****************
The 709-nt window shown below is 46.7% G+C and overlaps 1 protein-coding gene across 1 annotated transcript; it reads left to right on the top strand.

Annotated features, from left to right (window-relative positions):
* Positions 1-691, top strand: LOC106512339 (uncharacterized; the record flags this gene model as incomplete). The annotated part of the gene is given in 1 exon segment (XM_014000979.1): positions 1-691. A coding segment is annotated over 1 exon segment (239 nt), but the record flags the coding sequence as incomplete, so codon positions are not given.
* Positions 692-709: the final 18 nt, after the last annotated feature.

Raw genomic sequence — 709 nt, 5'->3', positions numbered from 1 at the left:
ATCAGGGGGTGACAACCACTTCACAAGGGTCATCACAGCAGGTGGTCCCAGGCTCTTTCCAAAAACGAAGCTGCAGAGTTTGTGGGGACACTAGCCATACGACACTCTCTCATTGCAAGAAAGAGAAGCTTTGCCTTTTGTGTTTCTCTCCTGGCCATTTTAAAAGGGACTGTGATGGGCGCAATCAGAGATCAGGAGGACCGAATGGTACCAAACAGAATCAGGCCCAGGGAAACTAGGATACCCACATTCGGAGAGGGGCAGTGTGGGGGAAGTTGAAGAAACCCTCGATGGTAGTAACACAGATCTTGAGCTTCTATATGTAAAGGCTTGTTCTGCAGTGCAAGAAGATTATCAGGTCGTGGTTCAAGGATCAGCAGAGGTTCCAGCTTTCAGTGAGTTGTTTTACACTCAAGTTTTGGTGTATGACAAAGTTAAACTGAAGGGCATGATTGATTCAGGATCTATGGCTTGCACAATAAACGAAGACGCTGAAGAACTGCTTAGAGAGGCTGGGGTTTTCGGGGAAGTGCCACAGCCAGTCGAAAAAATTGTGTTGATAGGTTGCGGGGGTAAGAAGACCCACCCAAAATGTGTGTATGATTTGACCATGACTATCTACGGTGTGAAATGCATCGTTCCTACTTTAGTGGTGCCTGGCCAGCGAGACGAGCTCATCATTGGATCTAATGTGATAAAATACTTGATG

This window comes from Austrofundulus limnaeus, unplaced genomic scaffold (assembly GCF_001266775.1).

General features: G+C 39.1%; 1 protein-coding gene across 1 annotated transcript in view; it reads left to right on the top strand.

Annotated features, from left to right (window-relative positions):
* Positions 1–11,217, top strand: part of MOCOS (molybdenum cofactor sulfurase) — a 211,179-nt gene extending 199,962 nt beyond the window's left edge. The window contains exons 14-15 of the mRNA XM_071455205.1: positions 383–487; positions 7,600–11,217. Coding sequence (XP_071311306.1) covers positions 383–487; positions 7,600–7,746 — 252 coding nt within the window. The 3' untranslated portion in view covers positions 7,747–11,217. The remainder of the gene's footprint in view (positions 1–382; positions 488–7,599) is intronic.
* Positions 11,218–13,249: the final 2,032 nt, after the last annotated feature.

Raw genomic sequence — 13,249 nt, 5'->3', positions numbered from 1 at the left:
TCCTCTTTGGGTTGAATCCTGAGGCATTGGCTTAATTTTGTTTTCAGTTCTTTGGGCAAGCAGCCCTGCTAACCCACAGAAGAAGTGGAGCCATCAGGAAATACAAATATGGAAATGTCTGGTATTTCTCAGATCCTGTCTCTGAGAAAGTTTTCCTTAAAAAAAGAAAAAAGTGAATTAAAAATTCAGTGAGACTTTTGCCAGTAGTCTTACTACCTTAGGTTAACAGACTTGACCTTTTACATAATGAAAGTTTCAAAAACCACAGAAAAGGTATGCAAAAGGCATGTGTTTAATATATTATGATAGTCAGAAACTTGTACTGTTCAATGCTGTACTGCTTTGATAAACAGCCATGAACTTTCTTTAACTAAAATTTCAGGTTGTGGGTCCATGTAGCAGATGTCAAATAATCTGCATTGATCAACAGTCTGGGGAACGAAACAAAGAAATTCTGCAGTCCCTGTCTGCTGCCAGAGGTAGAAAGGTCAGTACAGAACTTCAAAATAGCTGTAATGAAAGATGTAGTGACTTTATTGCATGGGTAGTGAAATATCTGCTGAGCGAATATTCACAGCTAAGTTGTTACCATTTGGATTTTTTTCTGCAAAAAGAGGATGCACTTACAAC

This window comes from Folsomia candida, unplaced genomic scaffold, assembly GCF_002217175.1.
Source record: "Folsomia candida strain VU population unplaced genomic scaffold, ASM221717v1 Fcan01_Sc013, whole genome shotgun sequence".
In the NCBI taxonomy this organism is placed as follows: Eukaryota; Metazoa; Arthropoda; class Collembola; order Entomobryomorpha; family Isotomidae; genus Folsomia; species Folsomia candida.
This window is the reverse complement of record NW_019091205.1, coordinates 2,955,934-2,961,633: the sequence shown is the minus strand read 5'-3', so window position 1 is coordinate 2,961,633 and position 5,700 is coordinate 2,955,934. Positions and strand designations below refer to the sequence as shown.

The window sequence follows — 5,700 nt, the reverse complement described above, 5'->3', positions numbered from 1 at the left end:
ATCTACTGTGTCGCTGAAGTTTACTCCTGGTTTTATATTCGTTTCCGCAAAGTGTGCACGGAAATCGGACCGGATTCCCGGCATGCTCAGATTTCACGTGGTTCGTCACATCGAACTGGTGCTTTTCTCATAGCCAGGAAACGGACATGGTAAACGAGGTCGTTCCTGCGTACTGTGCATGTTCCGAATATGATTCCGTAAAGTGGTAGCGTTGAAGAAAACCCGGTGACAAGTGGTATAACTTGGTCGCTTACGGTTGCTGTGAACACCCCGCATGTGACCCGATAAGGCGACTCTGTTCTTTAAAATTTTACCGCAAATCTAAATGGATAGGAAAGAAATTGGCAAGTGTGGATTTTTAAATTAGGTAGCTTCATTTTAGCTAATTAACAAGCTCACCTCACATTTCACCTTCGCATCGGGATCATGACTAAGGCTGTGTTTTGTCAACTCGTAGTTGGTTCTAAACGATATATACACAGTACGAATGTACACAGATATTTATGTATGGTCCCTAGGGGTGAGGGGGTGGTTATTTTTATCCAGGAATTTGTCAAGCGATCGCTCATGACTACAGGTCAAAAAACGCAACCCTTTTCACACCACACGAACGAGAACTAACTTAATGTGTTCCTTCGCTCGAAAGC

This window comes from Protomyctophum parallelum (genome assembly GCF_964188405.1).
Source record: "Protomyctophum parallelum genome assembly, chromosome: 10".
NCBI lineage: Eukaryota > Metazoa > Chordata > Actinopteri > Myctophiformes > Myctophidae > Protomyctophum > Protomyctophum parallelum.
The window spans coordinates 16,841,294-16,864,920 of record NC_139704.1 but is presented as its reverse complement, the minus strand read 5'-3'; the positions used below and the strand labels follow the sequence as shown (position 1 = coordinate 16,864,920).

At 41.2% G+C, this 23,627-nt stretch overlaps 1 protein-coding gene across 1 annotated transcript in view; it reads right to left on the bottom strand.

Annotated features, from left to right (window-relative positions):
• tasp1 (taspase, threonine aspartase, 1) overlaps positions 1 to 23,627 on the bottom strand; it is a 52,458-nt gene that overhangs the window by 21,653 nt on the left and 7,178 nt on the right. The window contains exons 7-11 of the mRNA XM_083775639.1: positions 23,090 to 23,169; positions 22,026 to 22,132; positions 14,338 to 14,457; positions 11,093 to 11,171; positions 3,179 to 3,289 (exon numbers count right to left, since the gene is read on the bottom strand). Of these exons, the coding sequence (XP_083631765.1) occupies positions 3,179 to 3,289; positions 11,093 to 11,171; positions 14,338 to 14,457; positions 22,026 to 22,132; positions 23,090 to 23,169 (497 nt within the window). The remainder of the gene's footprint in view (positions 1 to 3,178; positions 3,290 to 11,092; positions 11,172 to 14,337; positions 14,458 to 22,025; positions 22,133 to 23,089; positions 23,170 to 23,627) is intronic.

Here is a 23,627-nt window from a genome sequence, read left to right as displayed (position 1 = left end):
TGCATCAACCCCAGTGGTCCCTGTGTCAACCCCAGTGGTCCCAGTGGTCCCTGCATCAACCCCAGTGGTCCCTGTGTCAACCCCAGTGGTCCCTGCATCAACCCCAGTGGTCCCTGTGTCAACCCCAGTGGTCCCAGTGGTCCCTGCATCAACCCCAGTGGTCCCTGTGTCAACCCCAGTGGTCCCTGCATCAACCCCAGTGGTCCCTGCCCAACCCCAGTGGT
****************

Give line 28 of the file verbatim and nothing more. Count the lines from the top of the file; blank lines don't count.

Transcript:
TGCATCAACCCCAGTGGTCCCTGTGTCAACCCCAGTGGTCCCAGTGGTCCCTGCATCAACCCCAGTGGTCCCTGTGTCAACCCCAGTGGTCCCTGCATCAACCCCAGTGGTCCCTGTGTCAACCCCAGTGGTCCCAGTGGTCCCTGCATCAACCCCAGTGGTCCCTGTGTCAACCCCAGTGGTCCCTGCATCAACCCCAGTGGTCCCTGCCCAACCCCAGTGGT